Considering the vast amount of topics covered by the holdings of the University Library, it is probably not that surprising that we own our fair share of literature on the chancellors of Germany. Possibly less obvious, though, are the UL’s holdings of books about their partners, or about “Germany’s first ladies”. Having often been perceived as merely the chancellor’s wife, these women have been largely overlooked, even though their stories are equally as fascinating. With Angela Merkel being the first female chancellor, or chancellor with a husband, there is unfortunately still a lack of publications on Germany’s “first gentleman”, Joachim Sauer (and this is likely to stay that way for the foreseeable future as he is not someone who relishes publicity).
Hannelore Kohl, wife of German chancellor Helmut Kohl, is probably the most tragic of Germany’s first ladies. She was raped by Soviet troops towards the end of the Second World War, leading to a spine injury that caused her lifelong problems. In 2001, at the age of 68, she committed suicide. Interestingly enough, she was not overly fond of politics but supported her husband’s ambitions. She was also allegedly involved in the development of the “ten point programme” (Zehn-Punkte-Programm) for the reunification of Germany. Probably because of her own injury, she was inspired to establish the Kuratorium ZNS, a foundation devoted to help those with damages to their central nervous system, which was later renamed as ZNS – Hannelore Kohl Stiftung. She developed photo dermatitis, a condition which meant that exposure to sunlight would cause her pain and effectively confine her to a darkened home day in, day out. It is this condition that is said to have eventually driven her to commit suicide. However, her death was surrounded by some dubious circumstances and thus remains controversial. Hannelore Kohl was a very private woman and did not talk much about her personal life. However, Heribert Schwan, a journalist who knew Hannelore during the 1980s while writing a biography about her husband, claims that she opened up to him during the last years of her life. In 2011, Schwan eventually published a biography of Hannelore Kohl entitled Die Frau an seiner Seite : Leben und Leiden der Hannelore Kohl (C206.c.3945). Claiming that she confided several ‘secrets’ to him during the last few months of her life, his book tries to look beyond Hannelore’s public persona and to explore what other reasons beyond her condition might have driven her to commit suicide.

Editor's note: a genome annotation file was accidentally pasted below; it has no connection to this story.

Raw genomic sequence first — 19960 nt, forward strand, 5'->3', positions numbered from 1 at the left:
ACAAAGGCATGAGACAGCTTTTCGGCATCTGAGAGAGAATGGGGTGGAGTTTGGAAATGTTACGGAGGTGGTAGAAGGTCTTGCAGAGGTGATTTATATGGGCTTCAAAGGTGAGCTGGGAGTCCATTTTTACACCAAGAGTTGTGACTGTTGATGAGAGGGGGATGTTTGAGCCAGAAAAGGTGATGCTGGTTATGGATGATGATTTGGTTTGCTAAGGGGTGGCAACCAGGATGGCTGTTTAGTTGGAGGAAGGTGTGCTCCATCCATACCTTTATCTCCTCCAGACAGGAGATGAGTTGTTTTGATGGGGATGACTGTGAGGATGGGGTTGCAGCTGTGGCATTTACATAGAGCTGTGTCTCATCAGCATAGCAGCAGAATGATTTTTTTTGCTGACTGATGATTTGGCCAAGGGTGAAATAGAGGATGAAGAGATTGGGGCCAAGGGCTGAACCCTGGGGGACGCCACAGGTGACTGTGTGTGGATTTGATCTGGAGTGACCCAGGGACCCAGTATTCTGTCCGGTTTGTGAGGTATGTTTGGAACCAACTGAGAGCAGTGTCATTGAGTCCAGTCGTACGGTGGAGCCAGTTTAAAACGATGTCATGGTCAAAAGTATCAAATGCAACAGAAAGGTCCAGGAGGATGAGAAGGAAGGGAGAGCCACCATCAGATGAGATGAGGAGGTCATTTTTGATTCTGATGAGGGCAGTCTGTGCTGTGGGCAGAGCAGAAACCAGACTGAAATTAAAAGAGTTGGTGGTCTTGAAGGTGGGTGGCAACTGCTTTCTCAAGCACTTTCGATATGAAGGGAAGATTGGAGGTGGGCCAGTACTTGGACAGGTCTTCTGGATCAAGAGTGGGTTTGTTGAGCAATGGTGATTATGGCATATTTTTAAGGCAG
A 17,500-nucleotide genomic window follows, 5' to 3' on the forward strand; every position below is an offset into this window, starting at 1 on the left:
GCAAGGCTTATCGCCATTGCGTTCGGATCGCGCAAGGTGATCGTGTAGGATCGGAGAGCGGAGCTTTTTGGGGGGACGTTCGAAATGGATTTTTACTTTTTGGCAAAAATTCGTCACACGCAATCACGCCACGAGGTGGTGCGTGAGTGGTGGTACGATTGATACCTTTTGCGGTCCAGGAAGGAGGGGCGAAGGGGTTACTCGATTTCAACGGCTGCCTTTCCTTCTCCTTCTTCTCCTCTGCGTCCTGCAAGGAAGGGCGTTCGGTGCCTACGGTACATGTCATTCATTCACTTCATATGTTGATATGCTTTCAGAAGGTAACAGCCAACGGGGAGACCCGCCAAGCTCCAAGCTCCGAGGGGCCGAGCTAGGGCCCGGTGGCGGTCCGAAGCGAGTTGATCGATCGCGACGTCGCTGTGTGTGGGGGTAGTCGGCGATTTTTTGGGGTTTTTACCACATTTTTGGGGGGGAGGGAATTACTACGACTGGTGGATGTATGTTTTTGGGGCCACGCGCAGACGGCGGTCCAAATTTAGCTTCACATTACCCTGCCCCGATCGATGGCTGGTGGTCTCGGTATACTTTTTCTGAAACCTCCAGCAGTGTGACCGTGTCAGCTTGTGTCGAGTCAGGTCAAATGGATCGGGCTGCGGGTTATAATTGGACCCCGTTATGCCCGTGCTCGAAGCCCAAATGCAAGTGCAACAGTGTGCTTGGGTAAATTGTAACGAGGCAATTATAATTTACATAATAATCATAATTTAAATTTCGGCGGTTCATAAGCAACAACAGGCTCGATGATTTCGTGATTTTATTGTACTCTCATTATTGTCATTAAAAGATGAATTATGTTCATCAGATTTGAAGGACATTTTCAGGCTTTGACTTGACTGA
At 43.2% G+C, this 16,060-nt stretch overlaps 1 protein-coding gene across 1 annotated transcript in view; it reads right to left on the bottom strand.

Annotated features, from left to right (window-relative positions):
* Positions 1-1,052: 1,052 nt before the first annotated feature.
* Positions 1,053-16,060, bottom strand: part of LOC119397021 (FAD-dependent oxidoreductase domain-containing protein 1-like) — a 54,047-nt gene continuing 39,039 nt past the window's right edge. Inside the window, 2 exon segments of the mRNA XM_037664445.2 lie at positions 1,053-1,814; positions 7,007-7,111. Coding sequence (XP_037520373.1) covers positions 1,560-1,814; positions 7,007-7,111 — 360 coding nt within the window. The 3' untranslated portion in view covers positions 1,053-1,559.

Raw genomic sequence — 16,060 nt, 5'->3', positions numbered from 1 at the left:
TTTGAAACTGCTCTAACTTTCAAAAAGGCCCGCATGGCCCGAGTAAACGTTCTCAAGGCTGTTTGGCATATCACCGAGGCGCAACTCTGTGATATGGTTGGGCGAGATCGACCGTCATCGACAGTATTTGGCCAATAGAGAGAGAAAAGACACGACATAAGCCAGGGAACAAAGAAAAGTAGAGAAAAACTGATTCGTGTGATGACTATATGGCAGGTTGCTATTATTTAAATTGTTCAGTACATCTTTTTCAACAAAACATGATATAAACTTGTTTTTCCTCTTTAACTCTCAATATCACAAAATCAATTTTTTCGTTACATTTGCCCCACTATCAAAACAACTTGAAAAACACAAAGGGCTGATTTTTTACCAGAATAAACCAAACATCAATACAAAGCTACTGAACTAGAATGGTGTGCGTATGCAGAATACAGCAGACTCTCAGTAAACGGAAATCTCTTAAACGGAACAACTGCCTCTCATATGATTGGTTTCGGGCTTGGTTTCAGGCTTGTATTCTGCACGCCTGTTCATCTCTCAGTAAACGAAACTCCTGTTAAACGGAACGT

An autobiography of Rut Brandt, the wife of Willy Brandt, is available in the UL in its original Norwegian edition, Alltid kom jeg hjem (571:77.c.95.205), as well as in its German version Freundesland : Erinnerungen (571:73.d.95.101), demonstrating Rut Brandt’s Norwegian and German roots perfectly. It is notable that the Norwegian edition includes several plates with black and white illustrations that the German version lacks. She was highly popular already during Brandt’s years as mayor of Berlin and later during her husband’s chancellorship. Rut was born in Norway in 1920 and, after having played a part in the Norwegian resistance between 1940 and 1942, fled to Sweden when the group was discovered. There, she met Willy Brandt two years later and they married in 1948. Rut and Willy Brandt divorced in 1980 after she had discovered that he had had an affair. However, she remained an active public figure in Bonn and died aged 86 in 2006. Willy Brandt went on to marry his mistress, Brigitte Seebacher, a historian and journalist. Brigitte Seebacher-Brandt published a book in 2004 about her late husband entitled Willy Brandt (that she specifically does not want regarded as a biography because of her lack of distance to the subject matter), which stands in the UL at 571:73.c.200.57. Other UL holdings of her works written in the context of her professional life can be seen by doing an author search for Seebacher-Brandt, Brigitte.